Records requests under the Freedom of Information Act (FOIA) present their own unique set of challenges in the era of increased desire for transparency in government. 

The government established the FOIA in 1967 so any member of the public can request access to records from any federal agency. In turn, those federal agencies have to provide the requested information, except if it falls within one of nine exemptions.

The growing number of government records requests has put a strain on the timeliness and accuracy of the data redaction process for federal agencies that have to fulfill them.

Watch the webinar: Discover & Redact Data: Automating Government Records Requests

Government Records Requests Requirements

Federal agencies must process a government records request within 20 business days of receiving it. In addition, the agency has the right to add 10 more business days to that deadline if unusual circumstances apply. This can include:

  • If other field offices hold parts or all of the requested data.
  • If the request includes a larger-than-normal amount of data that has to be found, organized, and redacted.
  • If the federal agency needs to consult with another agency or the EPA due to substantial interest in the records request.

Under normal circumstances, processing a government records request in 20-30 days can be tight. However, add in the complexities brought on by the 2020 COVID-19 pandemic shutdowns and setbacks, and it’s nearly impossible. In fact, major delays of FOIA government records requests have been standard in 2021.

Federal agencies have to find a way to speed up the redaction process for government records requests by addressing the most pressing challenges. 

Managing the Request 

Today’s overwhelming number of government records requests is only going to grow. But the pileup of requests from the pandemic slowdown won’t get any better any time soon. 

It’s clear federal agencies must take action. Before they can, though, they must understand exactly what the challenges are. That way, they can make sure the solution they implement strategically addresses the most pressing issues when it comes to redacting data for government records requests.

The Federal Agency needs a way to intake the requests, and capture the relevant information about the requester and the scope of the request.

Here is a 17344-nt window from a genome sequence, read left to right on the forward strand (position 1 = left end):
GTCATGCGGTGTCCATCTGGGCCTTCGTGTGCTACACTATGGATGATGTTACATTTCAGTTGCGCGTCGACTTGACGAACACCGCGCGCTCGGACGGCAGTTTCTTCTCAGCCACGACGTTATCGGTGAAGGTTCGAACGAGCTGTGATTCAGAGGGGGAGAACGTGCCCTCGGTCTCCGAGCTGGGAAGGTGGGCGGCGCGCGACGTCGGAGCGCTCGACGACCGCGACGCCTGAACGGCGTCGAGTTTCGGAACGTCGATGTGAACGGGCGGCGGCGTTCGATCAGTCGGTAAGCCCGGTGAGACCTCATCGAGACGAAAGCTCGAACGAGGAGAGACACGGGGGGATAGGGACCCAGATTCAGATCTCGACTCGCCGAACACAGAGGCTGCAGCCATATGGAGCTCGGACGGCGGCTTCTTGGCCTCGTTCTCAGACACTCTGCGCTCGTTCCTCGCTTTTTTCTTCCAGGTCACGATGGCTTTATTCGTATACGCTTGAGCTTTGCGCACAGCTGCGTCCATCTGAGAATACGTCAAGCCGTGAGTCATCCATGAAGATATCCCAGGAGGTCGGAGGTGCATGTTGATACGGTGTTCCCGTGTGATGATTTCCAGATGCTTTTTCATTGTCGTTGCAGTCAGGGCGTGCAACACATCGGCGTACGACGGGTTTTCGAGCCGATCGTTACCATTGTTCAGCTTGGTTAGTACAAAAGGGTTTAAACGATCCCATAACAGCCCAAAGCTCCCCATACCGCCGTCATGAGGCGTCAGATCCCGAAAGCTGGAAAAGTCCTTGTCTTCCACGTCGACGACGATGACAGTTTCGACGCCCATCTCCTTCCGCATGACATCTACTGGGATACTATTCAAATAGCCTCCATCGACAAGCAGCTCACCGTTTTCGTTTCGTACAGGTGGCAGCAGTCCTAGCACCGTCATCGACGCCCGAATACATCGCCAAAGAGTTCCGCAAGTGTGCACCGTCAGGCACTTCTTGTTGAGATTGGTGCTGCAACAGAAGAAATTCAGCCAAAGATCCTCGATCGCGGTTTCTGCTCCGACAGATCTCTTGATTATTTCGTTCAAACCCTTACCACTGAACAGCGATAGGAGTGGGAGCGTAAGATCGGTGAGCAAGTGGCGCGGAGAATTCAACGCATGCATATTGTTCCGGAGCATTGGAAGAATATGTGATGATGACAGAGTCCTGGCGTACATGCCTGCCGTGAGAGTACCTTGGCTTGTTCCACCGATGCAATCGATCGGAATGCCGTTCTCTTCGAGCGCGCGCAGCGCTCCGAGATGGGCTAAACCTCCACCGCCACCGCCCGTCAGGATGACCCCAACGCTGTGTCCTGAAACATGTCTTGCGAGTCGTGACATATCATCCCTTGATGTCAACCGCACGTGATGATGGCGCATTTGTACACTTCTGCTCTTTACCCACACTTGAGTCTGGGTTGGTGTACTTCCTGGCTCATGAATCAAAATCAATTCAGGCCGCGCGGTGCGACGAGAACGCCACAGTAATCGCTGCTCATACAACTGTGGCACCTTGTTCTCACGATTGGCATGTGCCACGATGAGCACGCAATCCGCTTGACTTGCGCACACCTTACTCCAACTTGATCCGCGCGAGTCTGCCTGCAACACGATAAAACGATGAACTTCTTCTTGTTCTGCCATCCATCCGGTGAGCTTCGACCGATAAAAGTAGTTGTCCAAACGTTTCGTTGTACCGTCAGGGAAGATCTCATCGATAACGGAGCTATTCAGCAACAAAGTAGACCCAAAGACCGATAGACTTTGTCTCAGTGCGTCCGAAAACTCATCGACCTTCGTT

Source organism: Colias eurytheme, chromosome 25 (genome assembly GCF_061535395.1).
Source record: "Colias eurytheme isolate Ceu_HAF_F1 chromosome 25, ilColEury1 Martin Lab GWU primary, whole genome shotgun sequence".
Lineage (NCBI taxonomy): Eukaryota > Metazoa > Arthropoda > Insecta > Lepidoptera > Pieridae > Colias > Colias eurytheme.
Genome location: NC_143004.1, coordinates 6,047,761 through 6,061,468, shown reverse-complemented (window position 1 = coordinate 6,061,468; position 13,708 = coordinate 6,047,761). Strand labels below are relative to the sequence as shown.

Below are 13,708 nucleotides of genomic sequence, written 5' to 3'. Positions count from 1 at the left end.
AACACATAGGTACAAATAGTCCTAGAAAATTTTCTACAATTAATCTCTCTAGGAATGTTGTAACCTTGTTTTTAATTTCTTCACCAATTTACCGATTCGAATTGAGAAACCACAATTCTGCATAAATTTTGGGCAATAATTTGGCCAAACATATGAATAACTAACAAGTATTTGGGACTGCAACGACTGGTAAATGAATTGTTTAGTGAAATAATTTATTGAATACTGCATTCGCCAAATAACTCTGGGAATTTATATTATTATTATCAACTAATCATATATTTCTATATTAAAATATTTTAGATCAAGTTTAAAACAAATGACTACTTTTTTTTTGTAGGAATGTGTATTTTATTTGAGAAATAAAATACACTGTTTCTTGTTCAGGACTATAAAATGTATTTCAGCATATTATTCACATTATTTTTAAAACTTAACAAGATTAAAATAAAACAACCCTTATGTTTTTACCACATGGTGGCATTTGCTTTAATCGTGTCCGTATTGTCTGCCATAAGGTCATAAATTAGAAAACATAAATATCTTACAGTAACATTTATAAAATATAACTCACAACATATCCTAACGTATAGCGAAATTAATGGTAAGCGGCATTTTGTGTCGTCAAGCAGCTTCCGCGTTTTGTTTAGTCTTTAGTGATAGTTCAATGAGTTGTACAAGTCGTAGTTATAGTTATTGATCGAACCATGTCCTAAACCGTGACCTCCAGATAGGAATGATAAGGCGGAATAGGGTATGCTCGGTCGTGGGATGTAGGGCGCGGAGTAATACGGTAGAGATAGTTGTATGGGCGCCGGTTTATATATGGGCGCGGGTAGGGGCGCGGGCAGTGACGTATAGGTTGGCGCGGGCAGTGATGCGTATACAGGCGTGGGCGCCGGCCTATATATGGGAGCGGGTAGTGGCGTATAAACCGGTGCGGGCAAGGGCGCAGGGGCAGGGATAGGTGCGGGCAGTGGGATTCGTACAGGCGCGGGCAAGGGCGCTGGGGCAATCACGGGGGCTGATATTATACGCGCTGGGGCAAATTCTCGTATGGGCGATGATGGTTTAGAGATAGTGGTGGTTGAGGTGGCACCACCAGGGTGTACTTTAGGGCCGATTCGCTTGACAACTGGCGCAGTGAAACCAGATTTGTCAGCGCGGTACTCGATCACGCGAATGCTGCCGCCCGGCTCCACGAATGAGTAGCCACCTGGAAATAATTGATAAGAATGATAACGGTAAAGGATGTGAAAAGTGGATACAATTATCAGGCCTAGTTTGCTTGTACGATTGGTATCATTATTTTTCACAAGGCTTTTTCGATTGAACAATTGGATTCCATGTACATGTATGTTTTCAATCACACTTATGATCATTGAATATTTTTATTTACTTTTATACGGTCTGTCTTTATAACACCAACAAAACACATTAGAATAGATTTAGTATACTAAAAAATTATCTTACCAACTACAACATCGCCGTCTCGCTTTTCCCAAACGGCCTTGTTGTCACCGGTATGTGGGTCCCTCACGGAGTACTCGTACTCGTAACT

Finding all the data

When completing a government records request, federal agencies have to gather all the relevant information across all the departments and in all the places — online and offline — where it’s stored. This human coordination is time consuming, and can mean late fulfilment of the request as well as uncertainty as to whether all the information has been gathered. 

Redacting information

Next, federal agencies must redact other people’s sensitive or private data from the record before sending it out to the requestee. Because this is a manual process, it also requires countless man hours and is prone to error.

Federal agencies must find a solution to eradicate the manual processes. This will exponentially speed up the time it takes to process a government records request. It will also reduce mistakes and prevent missing information.

Complexity of data

Not only is requested information often stored across different federal agency field offices, it’s stored in different formats and file types. For paper records, all applicable files have to be sifted through at all offices. Copies have to be made of the files, and they all have to be sorted through again during the review and redaction process. 

Federal agencies also have to provide electronic records. That means sorting through emails, databases, and other communication tools to find the requested information. Everything has to be printed, redacted, and combined with the paper records.

The complexity of the many data formats can bog down the government records request process even further. It’s easy to miss files because there are so many types. 

Federal agencies must address this major challenge by centralizing the file type the data is stored in. They must also store and organize all files in a central location for easy access and to deliver a complete records request.

High costs

The overwhelming amount of time and resources it takes to deliver a government records request comes at a high price — literally. Federal agencies pay hundreds of thousands of dollars of wages to their employees tasked with fulfilling these requests.

The backlog of requests — and the likelihood they’ll only continue to increase — puts a strain on federal agencies’ budgets dedicated to managing this task. 

It’s not only undesirable, it’s unsustainable.

Federal agencies must find a way to cut costs. A solution needs to face this challenge head on, reducing the complexities of processing government records requests. It will decrease the involvement of federal agency employees to save money.

Watch the webinar: Discover & Redact Data: Automating Government Records Requests

Conclusion: Automate Government Records Requests

Automation is the modern solution to the outdated government records request challenge. Federal agencies can use AI-driven data discovery and redaction and automated workflows to complete the process in less time and fewer employees. 

Discover, classify, and redact data in a single workflow without getting bogged down by manual tasks — all with automation.

OneTrust Government Records Request solution is designed to do just that. It’s the first solution of its kind, built especially for federal agencies managing FOIA government records requests. This solution uses the power of automation to eliminate the manual identification and redaction of data.

You’ll save time and money, while building trust with the public by delivering on time, every time.

Request a demo or start your free trial today.


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